Message: 4 Date: Tue, 25 Nov 2003 21:26:28 -0500 From: James Botticelli Subject: Re: Disco Phil Milstein wrote: > I've always thought that the definition of disco had to do with a > particular rhythm and style on the hi-hat, with which you have it and > without which you do not. I wish I was savvy enough to describe those > factors properly, but, as with pornography, I think most of us know it > when we hear it. I think what you're referring to is the hi hat cymbal being tapped slightly opened for a short tap then shut quickly on the upbeat of each bass drum kick creating the fabled boom tssss boom tssss boom tssss boom tssss sound that DID annoy many, even those who like disco. The first discernible one of these I believe occured in M.F.S.B.'s "TSOP" which became the theme for Soul Train, thereby catching the ears of people all across the spectrum every week. -------------------[ archived by Spectropop ]-------------------
Message: 5 Date: Wed, 26 Nov 2003 06:18:32 -0000 From: Patrick Rands Subject: Re: Japanese Bubblegum CDs Mark wrote: > I've seen some reference to a Japanese bootleg series with the > horrid title "Bubblegum MF" I have a handful of these discs and I love them. Generally speaking I would say out of the 30 tracks per disc, there are 7 to 10 amazing songs and the rest are curious but not crucial. In fact, I was going to fire through what I have, picking out my favorites and then play them on my radio show nexy month. One thing I doubt: they are really from Japan. I kind of wondered if they weren't indeed put together by the folks who did the Bubblegum Is The Naked Truth book, the cds seemed to compliment the book, and at one time I read an interview with someone who worked on the book, and they mentioned the series and how it was the only way to get a hold of some of this music. :Patrick -------------------[ archived by Spectropop ]-------------------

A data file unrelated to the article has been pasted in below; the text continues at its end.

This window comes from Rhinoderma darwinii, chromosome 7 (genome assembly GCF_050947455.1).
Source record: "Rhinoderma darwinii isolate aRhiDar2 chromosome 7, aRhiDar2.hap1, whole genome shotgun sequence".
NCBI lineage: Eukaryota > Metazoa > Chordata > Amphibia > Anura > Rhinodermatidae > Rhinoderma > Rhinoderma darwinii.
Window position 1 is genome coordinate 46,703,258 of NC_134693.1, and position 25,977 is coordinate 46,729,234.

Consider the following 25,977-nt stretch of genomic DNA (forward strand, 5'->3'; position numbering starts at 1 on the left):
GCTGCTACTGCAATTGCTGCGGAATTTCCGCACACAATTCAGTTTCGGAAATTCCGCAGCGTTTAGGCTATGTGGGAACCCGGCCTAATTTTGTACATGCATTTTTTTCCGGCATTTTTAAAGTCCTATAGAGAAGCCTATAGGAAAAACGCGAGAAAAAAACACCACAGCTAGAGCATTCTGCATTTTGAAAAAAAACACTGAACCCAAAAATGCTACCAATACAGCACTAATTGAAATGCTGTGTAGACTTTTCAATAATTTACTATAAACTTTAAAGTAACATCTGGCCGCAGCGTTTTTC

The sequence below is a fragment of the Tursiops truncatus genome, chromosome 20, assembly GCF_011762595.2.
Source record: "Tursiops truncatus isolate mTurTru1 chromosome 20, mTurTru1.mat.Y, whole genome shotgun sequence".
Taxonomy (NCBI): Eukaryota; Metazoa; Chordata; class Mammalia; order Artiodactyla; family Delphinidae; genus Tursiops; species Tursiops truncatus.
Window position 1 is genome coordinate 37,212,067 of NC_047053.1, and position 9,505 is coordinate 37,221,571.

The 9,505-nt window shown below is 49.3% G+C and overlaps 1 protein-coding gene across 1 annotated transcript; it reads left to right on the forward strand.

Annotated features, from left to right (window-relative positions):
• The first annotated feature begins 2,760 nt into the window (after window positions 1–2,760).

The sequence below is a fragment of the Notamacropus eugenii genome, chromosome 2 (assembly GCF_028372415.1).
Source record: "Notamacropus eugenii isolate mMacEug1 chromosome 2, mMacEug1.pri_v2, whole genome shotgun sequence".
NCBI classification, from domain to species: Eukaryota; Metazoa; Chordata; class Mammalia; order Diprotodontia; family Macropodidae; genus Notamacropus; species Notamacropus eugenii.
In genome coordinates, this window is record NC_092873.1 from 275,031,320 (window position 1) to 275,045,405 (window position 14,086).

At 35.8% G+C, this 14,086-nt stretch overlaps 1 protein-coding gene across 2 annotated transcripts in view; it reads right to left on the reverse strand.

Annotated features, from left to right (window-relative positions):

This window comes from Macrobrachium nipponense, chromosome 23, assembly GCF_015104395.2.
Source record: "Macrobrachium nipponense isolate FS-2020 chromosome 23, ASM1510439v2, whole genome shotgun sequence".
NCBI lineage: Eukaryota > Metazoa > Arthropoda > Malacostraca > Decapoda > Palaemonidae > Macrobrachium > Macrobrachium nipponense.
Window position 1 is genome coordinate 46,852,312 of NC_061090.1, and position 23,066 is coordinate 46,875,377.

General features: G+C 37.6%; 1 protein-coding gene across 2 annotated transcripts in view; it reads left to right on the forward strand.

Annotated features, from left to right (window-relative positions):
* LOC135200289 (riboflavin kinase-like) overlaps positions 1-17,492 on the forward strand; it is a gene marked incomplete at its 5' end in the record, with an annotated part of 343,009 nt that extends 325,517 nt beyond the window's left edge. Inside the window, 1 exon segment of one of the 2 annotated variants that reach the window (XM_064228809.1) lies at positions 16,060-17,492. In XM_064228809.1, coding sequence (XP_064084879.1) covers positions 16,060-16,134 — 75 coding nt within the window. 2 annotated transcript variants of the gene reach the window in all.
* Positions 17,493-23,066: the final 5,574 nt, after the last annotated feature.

Message: 6 Date: Wed, 26 Nov 2003 06:08:22 -0000 From: Patrick Rands Subject: Re: Calling Patrick Rands re: Cymbal & Clinger Rex Strother wrote: > If Patrick Rands is out there, will he/you please contact me > off-list. I've seen in earlier posts, that you were doing > research into Cymbal/Clinger. Hi Rex, That would indeed be true. Johnny Cymbal was an amazing talent, and deserves to be appreciated more than he is these days - that is one thing I have discovered while researching Johnny and The Clinger Sisters. Here's some Johnny Cymbal information I've gathered for you to gander. Some of Johnny Cymbal's aliases include Derek / Milk / Taurus / Simonshy / Dallas / American Machine / Eye-Full Tower / Cymbal / Cymbal/Clinger / The Sideshow / Brother John. Also if you look in Spectropop at Digest Number 649: Fellow spectropopper Zombie mentions how Johnny is loved in Japan for his song Pack of Lies. Here's a lengthy article about the phenomenon here: Now's a good time for me to mention that I'm doing a radio show on the Clingers in Jan '04, and I am going to be putting together the show soon. I am still unable to find the following Clinger and Cymbal/Clinger music. Clinger Sisters Bread and Butter / b-side unknown (Jo-Bee 1002?: 196? - the Jo-Bee label is out of Caniga Park, California and probably produced /written by Lynn Bryson) Rock Flowers Always Call Me Up When You're Lonely (RELEASED ON Wheel 32-0042 1972) Mamas Little Girl (UNRELEASED?) Love Letters (UNRELEASED?) Brother John Out In The Country / Fluff (A&M 1205: 1970) All songs by PEGGY CLINGER/JOHNNY CYMBAL -artist unknown unless noted: * FEED ME * FLUFF (b-side to Brother John - Out In The Country A&M 1205 : 1970) * HEADS OR TAILS * ONE MORE MILE * PICTURES (aka PICTURE YOU PICTURE ME) * SOMETHING TO BELIEVE * STANDIN IN THE NEED OF LOVE * VOO DOO WOMAN * YOU BETTER THINK IT OVER * ME LOVING YOU (unreleased Partridge Family song included on acetate pressing of the album Notebook and it's a 12th track on the acetate, where it was intended to go) If anyone could please help me with any of this music - or with more information on Johnny Cymbal, that would be fantastic. Some months ago, I had talked to Carol, Johnny's widow directly in hopes of getting these songs, but she hasn't responded to my emails recently. I would love to be in contact with her again to see if I can get these last few tracks, or at least information on the artists to help me track them down. And we definitely owe it to Johnny's memory to see a resurgence in interest in his amazing work. :Patrick -------------------[ archived by Spectropop ]-------------------